Even before their planned merger, Daimler-Benz AG and Chrysler Corp. were drawing closer. Each was studying a Japanese-influenced rule book for manufacturing.
For evidence, look at Curitiba, Brazil, where Chrysler is putting up half of the $500 million investment for a small-car engine plant with another German automaker, BMW AG. BMW is developing the plant on behalf of its Rover Group. Chrysler Chairman Robert Eaton said that partnership will not be affected by last week's merger.
When the Daimler-Chrysler pairing takes hold, Curitiba may become a partnership involving two German rivals. But Curitiba also points to what is happening to the manufacturing culture at Chrysler and Daimler-Benz.
The Brazilian venture, Tritec Motors Ltda., is one of the first projects for the new Chrysler Operating System. That 'system' is actually a new set of rules and philosophies that govern the way Chrysler runs its factories around the world.
The chief architect of the plan is Dennis Pawley, Chrysler executive vice president of manufacturing. Pawley, a former manager at General Motors and at Mazda's plant in Flat Rock, Mich., has said he will dedicate the rest of his career to unfurling the new manufacturing methods.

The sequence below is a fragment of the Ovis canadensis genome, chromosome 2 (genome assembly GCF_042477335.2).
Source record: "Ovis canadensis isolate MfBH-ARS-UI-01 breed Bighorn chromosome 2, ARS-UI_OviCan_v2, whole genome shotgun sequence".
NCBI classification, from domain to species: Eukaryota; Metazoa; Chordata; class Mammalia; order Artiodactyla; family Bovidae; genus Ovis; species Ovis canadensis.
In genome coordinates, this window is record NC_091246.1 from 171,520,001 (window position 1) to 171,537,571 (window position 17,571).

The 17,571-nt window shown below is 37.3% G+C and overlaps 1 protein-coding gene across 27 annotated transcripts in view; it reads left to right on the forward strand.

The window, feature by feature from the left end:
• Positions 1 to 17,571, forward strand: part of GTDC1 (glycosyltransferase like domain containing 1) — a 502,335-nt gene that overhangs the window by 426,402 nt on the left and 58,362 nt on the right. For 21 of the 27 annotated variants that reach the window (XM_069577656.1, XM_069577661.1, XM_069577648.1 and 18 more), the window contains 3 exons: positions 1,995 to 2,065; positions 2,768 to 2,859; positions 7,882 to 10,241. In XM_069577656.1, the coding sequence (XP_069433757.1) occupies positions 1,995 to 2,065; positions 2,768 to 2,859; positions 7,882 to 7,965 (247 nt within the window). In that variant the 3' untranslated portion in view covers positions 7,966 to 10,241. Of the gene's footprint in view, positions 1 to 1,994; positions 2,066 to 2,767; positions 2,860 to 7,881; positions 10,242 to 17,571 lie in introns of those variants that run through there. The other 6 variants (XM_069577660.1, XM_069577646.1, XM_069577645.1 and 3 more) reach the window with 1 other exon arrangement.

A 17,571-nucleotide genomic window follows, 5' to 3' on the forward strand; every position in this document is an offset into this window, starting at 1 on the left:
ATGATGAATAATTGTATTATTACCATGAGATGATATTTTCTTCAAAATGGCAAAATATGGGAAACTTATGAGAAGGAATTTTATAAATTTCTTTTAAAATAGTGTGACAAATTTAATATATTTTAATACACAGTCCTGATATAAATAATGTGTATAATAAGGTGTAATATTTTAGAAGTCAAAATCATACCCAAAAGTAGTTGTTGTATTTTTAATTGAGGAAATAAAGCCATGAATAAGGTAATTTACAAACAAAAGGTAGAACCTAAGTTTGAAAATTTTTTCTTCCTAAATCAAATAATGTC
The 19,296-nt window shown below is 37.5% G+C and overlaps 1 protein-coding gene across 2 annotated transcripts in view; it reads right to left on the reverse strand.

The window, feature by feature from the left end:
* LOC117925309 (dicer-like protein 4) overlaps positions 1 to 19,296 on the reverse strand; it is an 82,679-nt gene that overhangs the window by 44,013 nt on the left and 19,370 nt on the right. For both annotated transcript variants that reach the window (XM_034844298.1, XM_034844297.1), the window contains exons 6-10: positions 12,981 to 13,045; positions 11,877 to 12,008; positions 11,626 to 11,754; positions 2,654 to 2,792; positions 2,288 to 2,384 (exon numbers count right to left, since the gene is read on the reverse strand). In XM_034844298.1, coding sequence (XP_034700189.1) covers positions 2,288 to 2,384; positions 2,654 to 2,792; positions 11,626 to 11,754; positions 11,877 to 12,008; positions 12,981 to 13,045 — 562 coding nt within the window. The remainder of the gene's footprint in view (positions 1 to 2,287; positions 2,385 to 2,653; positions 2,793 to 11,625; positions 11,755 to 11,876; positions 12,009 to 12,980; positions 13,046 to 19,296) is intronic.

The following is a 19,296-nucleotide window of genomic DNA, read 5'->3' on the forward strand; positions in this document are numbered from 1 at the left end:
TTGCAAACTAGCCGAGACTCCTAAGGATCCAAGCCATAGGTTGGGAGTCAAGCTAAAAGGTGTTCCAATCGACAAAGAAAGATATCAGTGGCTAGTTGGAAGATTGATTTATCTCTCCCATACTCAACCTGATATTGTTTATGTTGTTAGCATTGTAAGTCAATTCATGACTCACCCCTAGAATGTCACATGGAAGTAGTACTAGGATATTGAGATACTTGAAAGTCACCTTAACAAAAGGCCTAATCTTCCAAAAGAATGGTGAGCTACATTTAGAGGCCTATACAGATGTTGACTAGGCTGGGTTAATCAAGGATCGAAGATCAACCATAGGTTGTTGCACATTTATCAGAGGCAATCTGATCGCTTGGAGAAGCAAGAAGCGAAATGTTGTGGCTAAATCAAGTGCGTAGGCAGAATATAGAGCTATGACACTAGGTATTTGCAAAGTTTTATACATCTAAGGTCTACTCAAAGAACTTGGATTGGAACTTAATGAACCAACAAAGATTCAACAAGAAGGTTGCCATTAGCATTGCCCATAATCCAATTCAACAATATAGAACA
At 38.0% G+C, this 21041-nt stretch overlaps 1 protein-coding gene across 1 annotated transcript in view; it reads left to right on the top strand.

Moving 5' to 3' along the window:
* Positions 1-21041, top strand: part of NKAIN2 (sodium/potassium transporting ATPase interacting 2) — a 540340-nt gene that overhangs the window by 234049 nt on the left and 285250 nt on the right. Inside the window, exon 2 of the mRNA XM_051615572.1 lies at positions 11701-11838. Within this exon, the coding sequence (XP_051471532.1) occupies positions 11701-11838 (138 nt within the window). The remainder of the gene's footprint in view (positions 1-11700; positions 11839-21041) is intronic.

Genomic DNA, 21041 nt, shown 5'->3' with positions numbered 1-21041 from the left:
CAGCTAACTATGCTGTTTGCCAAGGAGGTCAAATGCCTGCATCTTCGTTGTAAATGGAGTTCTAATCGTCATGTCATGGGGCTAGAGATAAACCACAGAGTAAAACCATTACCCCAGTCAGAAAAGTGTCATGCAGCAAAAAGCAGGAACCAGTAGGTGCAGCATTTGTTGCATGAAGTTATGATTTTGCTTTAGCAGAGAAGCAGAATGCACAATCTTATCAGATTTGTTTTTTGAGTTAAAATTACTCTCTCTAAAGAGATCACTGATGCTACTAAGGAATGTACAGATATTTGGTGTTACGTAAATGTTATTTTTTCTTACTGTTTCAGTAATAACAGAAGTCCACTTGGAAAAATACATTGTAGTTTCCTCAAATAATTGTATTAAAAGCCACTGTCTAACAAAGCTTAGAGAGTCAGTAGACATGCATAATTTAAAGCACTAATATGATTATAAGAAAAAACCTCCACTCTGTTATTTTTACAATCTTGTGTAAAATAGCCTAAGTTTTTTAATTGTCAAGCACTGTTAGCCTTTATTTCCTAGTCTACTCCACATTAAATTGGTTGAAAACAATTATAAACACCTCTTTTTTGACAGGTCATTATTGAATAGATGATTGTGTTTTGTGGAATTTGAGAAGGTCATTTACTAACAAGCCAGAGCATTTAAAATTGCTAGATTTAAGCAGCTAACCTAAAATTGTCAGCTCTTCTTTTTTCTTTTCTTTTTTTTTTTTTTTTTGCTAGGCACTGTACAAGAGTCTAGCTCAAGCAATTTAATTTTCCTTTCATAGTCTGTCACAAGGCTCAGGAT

The kicker: The new Chrysler system is based on Toyota Motor Corp.'s vaunted Toyota Production System. Employees follow efficient steps in doing their jobs. Plants look for small but continual gains in productivity. Employees are encouraged to make suggestions, ranging from the layout of plant machinery to improvements in processes.
'If you were to walk through the finished Curitiba plant, you'd find a little bit of Chrysler and a little bit of BMW,' said Al Kinzer, former president of BMW Manufacturing Corp., who consulted on the Brazilian venture until his retirement this month. 'But for the most part, it's going to look a lot like Toyota's plant in Georgetown, Ky.'
At the same time, Daimler is constructing a new approach to manufacturing that also bears a striking resemblance to Toyota's.
The new MCC Smart car plant in Hambach, France, which Daimler will run in a joint venture with Swiss watchmaker SMH, is a campus-style setting of car assembly and parts operations, suggestive of Toyota's supplier operations in Toyota City, Japan.
Mercedes-Benz U.S. International Inc. opened its Vance, Ala., plant last year under William Taylor, a former North American Toyota executive.
That plant is designed like a Toyota factory. Assembly workers follow specific steps at their jobs, as Toyota's workers do. The production flow is also based on Toyota's kanban system: When a job is completed at one station, a worker signals that he is ready for more parts or material.
'Everybody's getting into this production methodology now,' Taylor said in a March interview with Automotive News. 'Everybody seems to be moving in the same direction now, with similar interests in work standardization and continuous improvement.'